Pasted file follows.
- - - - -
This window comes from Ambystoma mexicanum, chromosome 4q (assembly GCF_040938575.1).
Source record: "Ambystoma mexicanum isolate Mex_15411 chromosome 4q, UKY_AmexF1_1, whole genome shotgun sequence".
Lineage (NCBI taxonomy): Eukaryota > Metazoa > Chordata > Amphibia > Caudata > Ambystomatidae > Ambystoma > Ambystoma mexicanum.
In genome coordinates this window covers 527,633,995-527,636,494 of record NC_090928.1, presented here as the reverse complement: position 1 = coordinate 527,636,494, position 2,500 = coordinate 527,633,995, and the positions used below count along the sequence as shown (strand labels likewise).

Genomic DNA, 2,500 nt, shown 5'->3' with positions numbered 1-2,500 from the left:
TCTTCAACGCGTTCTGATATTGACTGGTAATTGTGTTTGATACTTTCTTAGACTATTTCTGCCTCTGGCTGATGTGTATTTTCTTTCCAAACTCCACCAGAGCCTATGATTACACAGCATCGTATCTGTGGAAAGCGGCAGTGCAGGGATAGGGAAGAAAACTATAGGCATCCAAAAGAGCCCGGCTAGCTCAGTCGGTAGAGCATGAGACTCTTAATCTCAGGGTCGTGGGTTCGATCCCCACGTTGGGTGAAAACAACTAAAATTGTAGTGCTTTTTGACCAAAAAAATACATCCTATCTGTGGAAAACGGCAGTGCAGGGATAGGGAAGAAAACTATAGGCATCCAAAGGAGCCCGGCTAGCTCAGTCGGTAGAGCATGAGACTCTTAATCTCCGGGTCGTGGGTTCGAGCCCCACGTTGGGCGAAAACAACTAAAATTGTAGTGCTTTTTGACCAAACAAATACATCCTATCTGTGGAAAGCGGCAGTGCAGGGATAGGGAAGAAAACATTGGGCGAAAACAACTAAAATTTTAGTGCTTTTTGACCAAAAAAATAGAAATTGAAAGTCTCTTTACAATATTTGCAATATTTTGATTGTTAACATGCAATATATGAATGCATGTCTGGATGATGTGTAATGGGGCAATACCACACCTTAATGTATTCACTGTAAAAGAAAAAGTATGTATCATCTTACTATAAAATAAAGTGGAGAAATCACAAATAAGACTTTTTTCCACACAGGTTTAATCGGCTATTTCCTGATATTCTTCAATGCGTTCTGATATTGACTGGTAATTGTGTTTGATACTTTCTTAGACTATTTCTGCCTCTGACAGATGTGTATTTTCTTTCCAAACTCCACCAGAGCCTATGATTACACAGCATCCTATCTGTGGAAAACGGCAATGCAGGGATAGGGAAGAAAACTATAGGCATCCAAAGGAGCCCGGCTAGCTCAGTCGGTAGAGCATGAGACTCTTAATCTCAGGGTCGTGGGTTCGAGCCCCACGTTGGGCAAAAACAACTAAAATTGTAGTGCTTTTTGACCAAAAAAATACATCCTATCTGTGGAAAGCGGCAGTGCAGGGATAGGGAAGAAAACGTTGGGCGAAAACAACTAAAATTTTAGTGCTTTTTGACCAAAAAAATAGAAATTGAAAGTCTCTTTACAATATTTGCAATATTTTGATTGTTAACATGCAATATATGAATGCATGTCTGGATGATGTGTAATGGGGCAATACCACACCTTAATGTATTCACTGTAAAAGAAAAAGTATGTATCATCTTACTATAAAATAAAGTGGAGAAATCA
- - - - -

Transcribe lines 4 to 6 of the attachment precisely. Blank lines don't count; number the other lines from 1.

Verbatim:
In genome coordinates this window covers 527,633,995-527,636,494 of record NC_090928.1, presented here as the reverse complement: position 1 = coordinate 527,636,494, position 2,500 = coordinate 527,633,995, and the positions used below count along the sequence as shown (strand labels likewise).

Genomic DNA, 2,500 nt, shown 5'->3' with positions numbered 1-2,500 from the left:
TCTTCAACGCGTTCTGATATTGACTGGTAATTGTGTTTGATACTTTCTTAGACTATTTCTGCCTCTGGCTGATGTGTATTTTCTTTCCAAACTCCACCAGAGCCTATGATTACACAGCATCGTATCTGTGGAAAGCGGCAGTGCAGGGATAGGGAAGAAAACTATAGGCATCCAAAAGAGCCCGGCTAGCTCAGTCGGTAGAGCATGAGACTCTTAATCTCAGGGTCGTGGGTTCGATCCCCACGTTGGGTGAAAACAACTAAAATTGTAGTGCTTTTTGACCAAAAAAATACATCCTATCTGTGGAAAACGGCAGTGCAGGGATAGGGAAGAAAACTATAGGCATCCAAAGGAGCCCGGCTAGCTCAGTCGGTAGAGCATGAGACTCTTAATCTCCGGGTCGTGGGTTCGAGCCCCACGTTGGGCGAAAACAACTAAAATTGTAGTGCTTTTTGACCAAACAAATACATCCTATCTGTGGAAAGCGGCAGTGCAGGGATAGGGAAGAAAACATTGGGCGAAAACAACTAAAATTTTAGTGCTTTTTGACCAAAAAAATAGAAATTGAAAGTCTCTTTACAATATTTGCAATATTTTGATTGTTAACATGCAATATATGAATGCATGTCTGGATGATGTGTAATGGGGCAATACCACACCTTAATGTATTCACTGTAAAAGAAAAAGTATGTATCATCTTACTATAAAATAAAGTGGAGAAATCACAAATAAGACTTTTTTCCACACAGGTTTAATCGGCTATTTCCTGATATTCTTCAATGCGTTCTGATATTGACTGGTAATTGTGTTTGATACTTTCTTAGACTATTTCTGCCTCTGACAGATGTGTATTTTCTTTCCAAACTCCACCAGAGCCTATGATTACACAGCATCCTATCTGTGGAAAACGGCAATGCAGGGATAGGGAAGAAAACTATAGGCATCCAAAGGAGCCCGGCTAGCTCAGTCGGTAGAGCATGAGACTCTTAATCTCAGGGTCGTGGGTTCGAGCCCCACGTTGGGCAAAAACAACTAAAATTGTAGTGCTTTTTGACCAAAAAAATACATCCTATCTGTGGAAAGCGGCAGTGCAGGGATAGGGAAGAAAACGTTGGGCGAAAACAACTAAAATTTTAGTGCTTTTTGACCAAAAAAATAGAAATTGAAAGTCTCTTTACAATATTTGCAATATTTTGATTGTTAACATGCAATATATGAATGCATGTCTGGATGATGTGTAATGGGGCAATACCACACCTTAATGTATTCACTGTAAAAGAAAAAGTATGTATCATCTTACTATAAAATAAAGTGGAGAAATCA